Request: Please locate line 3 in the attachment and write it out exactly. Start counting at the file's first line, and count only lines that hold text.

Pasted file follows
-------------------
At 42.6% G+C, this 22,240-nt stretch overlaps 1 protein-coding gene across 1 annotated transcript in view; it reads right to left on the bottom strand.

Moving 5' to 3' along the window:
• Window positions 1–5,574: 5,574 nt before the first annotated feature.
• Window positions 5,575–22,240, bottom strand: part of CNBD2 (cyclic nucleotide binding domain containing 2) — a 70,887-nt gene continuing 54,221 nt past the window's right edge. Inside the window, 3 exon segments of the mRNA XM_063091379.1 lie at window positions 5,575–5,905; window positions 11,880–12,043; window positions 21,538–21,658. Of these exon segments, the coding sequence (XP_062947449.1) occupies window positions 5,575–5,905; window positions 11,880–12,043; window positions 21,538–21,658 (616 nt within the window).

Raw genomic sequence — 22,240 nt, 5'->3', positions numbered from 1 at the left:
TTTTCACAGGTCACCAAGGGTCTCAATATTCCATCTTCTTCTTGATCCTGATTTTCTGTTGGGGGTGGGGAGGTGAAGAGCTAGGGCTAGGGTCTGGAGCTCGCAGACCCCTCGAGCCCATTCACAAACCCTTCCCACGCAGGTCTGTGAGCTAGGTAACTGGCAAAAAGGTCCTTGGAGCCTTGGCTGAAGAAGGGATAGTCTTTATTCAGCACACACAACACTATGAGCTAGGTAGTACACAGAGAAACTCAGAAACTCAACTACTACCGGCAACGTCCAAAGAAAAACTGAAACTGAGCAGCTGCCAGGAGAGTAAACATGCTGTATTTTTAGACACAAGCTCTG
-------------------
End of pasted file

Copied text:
• Window positions 1–5,574: 5,574 nt before the first annotated feature.